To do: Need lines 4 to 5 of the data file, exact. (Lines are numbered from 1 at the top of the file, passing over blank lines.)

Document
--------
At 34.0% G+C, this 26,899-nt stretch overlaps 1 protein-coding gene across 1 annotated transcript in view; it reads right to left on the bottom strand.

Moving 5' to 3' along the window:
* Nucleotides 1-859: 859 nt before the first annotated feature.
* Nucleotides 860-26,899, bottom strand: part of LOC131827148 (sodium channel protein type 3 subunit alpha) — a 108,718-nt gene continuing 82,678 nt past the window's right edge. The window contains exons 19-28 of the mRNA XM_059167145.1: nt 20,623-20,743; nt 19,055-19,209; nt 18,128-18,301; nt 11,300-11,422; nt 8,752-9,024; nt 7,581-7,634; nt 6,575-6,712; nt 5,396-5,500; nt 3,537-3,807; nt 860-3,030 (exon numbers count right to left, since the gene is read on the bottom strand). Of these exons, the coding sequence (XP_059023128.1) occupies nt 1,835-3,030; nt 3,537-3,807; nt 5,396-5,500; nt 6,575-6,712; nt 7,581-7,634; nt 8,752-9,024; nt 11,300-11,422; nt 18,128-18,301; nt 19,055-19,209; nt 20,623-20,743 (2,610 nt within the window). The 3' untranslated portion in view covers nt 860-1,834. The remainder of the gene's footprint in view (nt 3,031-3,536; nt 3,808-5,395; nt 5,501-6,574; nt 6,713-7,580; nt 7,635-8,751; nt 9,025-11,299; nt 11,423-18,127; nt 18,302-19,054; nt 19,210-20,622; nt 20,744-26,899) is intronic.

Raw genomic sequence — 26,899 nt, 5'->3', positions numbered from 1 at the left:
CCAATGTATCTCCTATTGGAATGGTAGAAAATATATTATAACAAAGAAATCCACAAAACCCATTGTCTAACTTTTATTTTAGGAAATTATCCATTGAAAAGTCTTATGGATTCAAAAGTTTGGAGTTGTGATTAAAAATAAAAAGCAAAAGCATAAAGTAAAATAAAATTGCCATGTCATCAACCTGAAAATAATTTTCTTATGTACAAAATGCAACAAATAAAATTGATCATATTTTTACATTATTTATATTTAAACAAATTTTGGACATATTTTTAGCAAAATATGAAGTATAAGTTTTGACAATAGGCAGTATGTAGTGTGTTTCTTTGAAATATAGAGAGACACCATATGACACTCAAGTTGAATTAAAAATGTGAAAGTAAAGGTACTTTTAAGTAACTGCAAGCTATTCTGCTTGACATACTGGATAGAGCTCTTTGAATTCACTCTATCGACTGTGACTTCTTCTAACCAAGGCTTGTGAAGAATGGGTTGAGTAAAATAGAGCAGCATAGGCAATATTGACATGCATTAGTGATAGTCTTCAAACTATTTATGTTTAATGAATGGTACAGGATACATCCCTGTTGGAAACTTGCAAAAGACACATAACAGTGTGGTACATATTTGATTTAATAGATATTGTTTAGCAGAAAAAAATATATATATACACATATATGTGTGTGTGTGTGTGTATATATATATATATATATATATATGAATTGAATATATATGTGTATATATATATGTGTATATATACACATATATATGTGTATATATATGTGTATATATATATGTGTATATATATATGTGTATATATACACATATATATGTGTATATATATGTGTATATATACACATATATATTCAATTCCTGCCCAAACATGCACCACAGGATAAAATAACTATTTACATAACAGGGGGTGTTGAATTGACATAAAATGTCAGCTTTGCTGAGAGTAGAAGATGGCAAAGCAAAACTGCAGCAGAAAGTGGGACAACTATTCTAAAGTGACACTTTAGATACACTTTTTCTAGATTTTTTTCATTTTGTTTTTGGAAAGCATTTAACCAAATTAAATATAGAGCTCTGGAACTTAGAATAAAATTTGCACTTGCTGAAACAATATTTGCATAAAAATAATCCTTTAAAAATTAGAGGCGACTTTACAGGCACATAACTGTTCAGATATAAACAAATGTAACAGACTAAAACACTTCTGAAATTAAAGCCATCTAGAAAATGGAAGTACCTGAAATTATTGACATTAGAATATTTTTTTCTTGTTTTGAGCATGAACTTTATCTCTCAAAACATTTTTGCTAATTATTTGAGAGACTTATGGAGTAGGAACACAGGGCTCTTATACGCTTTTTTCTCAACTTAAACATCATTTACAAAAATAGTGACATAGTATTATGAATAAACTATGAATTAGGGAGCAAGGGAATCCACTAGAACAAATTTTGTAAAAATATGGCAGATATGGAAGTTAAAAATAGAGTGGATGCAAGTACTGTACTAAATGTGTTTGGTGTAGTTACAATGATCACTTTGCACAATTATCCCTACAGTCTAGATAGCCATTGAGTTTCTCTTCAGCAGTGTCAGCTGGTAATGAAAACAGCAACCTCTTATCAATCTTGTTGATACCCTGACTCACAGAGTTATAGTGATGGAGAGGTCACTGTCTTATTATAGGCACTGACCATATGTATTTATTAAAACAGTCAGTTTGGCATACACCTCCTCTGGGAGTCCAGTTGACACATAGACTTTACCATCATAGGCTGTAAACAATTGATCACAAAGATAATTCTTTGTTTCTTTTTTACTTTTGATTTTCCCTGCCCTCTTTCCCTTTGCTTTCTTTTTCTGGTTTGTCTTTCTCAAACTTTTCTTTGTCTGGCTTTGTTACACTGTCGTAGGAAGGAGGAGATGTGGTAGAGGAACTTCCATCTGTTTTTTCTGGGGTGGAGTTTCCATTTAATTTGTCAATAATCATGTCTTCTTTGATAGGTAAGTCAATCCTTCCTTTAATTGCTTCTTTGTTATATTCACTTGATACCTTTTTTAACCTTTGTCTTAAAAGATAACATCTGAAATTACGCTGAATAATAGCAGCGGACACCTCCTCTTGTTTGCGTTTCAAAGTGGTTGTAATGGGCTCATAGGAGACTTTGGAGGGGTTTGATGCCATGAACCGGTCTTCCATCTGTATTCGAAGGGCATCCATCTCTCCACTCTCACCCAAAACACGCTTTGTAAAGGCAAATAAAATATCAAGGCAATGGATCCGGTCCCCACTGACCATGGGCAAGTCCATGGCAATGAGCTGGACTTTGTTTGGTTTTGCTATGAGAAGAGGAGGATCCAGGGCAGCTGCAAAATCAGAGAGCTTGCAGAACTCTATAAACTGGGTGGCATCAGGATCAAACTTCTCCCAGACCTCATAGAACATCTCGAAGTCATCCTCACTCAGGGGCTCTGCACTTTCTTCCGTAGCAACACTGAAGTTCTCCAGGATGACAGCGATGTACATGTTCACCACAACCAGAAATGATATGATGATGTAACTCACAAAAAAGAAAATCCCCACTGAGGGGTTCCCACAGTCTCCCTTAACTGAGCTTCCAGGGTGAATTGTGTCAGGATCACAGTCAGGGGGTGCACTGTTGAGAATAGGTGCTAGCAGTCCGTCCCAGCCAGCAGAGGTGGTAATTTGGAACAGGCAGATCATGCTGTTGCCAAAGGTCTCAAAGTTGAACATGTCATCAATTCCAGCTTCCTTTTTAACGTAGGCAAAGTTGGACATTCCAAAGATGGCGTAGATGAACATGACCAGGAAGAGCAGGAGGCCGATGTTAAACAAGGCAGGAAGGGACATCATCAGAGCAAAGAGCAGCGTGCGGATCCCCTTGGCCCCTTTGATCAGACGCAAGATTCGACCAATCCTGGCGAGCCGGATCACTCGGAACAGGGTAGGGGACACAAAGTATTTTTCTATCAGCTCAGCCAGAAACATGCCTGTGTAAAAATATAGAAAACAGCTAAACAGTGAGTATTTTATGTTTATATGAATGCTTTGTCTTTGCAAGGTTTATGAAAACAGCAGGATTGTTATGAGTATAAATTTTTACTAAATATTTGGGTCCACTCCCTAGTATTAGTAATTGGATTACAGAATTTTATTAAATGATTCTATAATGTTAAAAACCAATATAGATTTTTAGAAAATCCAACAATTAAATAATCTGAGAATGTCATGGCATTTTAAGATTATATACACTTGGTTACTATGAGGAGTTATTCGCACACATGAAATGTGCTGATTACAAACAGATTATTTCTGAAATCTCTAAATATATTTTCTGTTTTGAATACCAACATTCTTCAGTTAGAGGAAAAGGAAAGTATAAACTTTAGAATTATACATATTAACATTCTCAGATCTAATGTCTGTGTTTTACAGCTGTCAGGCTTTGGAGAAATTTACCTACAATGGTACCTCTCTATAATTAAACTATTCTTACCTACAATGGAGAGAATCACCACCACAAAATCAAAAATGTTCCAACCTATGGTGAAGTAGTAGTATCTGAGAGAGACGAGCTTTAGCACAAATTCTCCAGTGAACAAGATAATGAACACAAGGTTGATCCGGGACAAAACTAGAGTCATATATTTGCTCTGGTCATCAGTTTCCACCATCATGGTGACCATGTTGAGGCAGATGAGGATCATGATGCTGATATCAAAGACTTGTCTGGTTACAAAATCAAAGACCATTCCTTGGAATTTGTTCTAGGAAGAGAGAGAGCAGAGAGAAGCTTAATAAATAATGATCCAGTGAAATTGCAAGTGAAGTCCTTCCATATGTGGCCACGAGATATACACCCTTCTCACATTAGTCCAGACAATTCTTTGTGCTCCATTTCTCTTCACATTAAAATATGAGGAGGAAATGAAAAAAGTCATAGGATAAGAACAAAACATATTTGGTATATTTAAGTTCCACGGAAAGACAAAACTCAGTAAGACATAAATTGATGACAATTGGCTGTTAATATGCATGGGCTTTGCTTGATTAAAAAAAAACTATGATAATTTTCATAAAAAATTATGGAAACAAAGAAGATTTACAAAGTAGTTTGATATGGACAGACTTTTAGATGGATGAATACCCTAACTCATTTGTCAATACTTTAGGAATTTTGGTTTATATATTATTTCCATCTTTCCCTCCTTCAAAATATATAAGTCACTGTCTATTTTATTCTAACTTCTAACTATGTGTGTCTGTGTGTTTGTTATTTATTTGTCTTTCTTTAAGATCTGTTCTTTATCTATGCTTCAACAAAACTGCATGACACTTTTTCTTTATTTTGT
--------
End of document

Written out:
* Nucleotides 860-26,899, bottom strand: part of LOC131827148 (sodium channel protein type 3 subunit alpha) — a 108,718-nt gene continuing 82,678 nt past the window's right edge. The window contains exons 19-28 of the mRNA XM_059167145.1: nt 20,623-20,743; nt 19,055-19,209; nt 18,128-18,301; nt 11,300-11,422; nt 8,752-9,024; nt 7,581-7,634; nt 6,575-6,712; nt 5,396-5,500; nt 3,537-3,807; nt 860-3,030 (exon numbers count right to left, since the gene is read on the bottom strand). Of these exons, the coding sequence (XP_059023128.1) occupies nt 1,835-3,030; nt 3,537-3,807; nt 5,396-5,500; nt 6,575-6,712; nt 7,581-7,634; nt 8,752-9,024; nt 11,300-11,422; nt 18,128-18,301; nt 19,055-19,209; nt 20,623-20,743 (2,610 nt within the window). The 3' untranslated portion in view covers nt 860-1,834. The remainder of the gene's footprint in view (nt 3,031-3,536; nt 3,808-5,395; nt 5,501-6,574; nt 6,713-7,580; nt 7,635-8,751; nt 9,025-11,299; nt 11,423-18,127; nt 18,302-19,054; nt 19,210-20,622; nt 20,744-26,899) is intronic.

Raw genomic sequence — 26,899 nt, 5'->3', positions numbered from 1 at the left: